|The Lake House
||[Jun. 18th, 2006|08:48 pm]
한국 사람이 아니다
|||||Sox at Braves 1-0 in the 3rd||]|
About four years ago, a friend, knowing how much I love the concept of time travel as portrayed in film, emailed me about a Korean film called Il Mare (시월애). He was right, it was right up my alley, a sort of You've Got Mail meets Frequency. I went to eBay and found it, bought it, watched it, and fell in love with it.
A couple of months ago, watching Lost, I saw an ad for a new movie. It featured a house built on the water, two people, and a mailbox. "Oh my freaking god, do you know what that is?" I asked my boyfriend. Do you know what that is?!" I rewound the commercial so he could see it again. "It's only freaking Il Mare, isn't it?" I asked, unable to keep a mixture of incredulity and disgust out of my voice. Keanu Reeves and Sandra Bullock, WTF? Why not Daniel Dae Kim and Sandra Oh? (Ooooh, now that I'd love to see! Someone call Hollywood, stat!)
Last night, we saw The Lake House, and I am a little distressed to report that I didn't totally hate it. Which I attribute mainly to the following: It was shot in Chicago, with real locations (show me the Green Mill and I'm yours forever), and I'm a bit of a sucker for that. It was almost a literal translation of the original, superior version, in the same way that much of Shall We Dance? was a near word-for-word translation of Shall We Dansu?, only in a good way; they didn't stick in too much crap that wasn't there in the first place. However, in Americanising it, they make it (as I expected) far more obvious than the original. They also seriously mess up the time-travel logic, which makes for interesting after-movie debates, but still: WTF? The Korean version is much more elegant. I'd love to elaborate on this, and on the conversation we had over drinks on the way home from the theatre, with bulletpoints and diagrams showing where the paradoxes abound, but that would give away too much.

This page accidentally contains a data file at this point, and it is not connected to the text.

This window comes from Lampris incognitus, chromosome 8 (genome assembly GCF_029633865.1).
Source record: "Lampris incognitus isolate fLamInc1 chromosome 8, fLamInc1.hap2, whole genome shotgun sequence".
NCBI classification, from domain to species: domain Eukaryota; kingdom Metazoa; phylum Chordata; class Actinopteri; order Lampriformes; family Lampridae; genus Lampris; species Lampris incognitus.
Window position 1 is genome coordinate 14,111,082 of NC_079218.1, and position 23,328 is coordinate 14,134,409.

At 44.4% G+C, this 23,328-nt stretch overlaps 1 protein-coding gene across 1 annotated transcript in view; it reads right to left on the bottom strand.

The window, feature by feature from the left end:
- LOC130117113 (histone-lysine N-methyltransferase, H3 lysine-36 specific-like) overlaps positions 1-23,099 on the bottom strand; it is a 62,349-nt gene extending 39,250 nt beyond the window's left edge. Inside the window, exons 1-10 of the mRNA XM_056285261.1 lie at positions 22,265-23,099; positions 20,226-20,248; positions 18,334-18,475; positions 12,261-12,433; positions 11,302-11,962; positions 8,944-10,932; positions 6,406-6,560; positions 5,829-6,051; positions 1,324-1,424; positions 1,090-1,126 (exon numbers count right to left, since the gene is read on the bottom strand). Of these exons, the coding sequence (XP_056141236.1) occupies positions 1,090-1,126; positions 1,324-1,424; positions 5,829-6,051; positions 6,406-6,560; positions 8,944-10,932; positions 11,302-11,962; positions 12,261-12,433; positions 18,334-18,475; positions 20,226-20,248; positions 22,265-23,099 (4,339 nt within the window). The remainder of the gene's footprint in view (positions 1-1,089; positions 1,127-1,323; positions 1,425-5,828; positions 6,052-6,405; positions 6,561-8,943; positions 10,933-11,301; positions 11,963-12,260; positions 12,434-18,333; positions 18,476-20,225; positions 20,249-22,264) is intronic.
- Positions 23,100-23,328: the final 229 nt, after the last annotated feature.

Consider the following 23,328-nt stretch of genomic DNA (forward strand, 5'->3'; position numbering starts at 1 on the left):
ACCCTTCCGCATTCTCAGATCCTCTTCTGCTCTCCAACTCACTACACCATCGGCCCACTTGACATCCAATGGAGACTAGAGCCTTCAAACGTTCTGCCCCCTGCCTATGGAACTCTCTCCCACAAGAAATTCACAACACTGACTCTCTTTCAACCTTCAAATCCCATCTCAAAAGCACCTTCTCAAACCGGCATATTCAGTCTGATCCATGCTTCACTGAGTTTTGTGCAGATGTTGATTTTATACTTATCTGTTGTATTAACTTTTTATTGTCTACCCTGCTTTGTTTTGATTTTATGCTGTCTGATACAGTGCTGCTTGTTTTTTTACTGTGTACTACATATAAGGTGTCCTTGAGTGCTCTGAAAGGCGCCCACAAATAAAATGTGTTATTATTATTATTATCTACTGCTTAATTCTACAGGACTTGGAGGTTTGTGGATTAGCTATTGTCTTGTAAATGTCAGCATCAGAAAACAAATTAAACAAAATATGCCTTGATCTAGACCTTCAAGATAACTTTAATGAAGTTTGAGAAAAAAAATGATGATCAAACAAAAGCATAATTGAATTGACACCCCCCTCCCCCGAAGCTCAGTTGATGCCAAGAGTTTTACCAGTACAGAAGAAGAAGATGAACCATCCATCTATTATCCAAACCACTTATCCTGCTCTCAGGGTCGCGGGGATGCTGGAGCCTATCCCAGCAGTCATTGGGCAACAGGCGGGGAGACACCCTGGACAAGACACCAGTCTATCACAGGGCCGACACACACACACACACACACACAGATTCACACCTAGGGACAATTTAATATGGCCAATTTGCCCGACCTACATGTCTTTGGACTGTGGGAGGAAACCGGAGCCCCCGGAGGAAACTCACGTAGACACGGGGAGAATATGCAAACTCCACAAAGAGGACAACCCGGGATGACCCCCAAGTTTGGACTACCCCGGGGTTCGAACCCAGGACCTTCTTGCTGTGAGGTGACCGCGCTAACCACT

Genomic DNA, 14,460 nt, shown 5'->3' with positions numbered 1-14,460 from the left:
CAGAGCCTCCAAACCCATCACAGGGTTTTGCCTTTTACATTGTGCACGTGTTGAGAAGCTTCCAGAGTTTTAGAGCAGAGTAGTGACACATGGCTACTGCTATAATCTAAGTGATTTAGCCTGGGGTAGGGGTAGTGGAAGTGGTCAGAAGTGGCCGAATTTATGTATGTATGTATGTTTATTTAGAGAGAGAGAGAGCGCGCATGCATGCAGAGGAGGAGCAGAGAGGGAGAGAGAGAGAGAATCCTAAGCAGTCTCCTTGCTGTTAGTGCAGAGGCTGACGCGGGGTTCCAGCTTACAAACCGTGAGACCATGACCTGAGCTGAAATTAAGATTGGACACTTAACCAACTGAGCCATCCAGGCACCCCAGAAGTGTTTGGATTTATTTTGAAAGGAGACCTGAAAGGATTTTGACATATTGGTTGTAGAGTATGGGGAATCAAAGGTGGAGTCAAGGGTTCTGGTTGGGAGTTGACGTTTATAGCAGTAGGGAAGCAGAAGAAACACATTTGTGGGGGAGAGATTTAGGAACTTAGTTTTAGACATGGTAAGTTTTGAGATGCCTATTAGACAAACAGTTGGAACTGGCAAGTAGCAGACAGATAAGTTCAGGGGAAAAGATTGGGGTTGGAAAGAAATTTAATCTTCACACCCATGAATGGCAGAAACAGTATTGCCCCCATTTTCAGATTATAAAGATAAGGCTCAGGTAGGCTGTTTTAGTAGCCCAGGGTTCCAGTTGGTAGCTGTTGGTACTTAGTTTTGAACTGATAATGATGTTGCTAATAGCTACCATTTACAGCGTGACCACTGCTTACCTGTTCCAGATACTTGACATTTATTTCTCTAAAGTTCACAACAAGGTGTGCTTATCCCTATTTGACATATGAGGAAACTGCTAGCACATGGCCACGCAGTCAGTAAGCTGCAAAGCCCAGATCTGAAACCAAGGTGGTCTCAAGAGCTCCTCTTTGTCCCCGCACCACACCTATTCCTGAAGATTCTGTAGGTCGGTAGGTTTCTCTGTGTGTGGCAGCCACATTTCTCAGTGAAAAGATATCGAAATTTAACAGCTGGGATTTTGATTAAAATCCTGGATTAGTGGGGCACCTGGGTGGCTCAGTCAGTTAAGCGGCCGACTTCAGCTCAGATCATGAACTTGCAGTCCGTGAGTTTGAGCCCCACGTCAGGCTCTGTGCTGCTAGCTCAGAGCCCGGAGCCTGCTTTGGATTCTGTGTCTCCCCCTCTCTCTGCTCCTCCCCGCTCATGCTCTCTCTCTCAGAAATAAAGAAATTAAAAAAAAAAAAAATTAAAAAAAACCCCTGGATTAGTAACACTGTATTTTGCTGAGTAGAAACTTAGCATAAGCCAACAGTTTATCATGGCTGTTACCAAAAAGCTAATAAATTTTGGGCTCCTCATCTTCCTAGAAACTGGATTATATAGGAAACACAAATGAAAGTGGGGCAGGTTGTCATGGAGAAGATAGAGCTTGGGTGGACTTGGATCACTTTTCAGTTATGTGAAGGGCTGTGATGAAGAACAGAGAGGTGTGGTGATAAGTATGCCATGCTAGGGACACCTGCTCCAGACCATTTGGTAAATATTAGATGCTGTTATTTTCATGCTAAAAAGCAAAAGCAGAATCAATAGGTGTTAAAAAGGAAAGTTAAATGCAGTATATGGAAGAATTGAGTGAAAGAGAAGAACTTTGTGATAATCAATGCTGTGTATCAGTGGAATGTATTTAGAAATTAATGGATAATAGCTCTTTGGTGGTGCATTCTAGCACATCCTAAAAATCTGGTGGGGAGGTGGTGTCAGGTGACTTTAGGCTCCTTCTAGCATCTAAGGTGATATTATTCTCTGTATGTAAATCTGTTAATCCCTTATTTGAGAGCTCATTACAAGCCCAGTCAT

For whatever reason, the woman's career has been upgraded: she's a doctor, not a voiceover actress for cartoons. The man's profession is only modified slightly: from architect student to actual architect. I can see two "reasons" for changing the woman into a doctor in terms of the plot, but at best these are only justifications: the plot is already destroyed by the temporal shift imposed by Western revision.
That being said, it's good to see both versions; this Americanised take on time travel isn't completely ruined and has a few nice touches (like an Italian restaurant with a watery name). I like Sandra Bullock in Chicago (as in While You Were Sleeping which was evoked a bit to me with this). I wish the first choice, John Cusack, had been in this instead of Keanu Reeves, but ultimately, let's face it: neither one can touch Lee Jung Jae.
Or, you know, Daniel Dae Kim. And Sandra Oh. Seeing an American version of a Korean movie with Korean-American (and Korean-Canadian) actors would, somehow, have been incredibly satisfying. I guess we're not ready for that yet.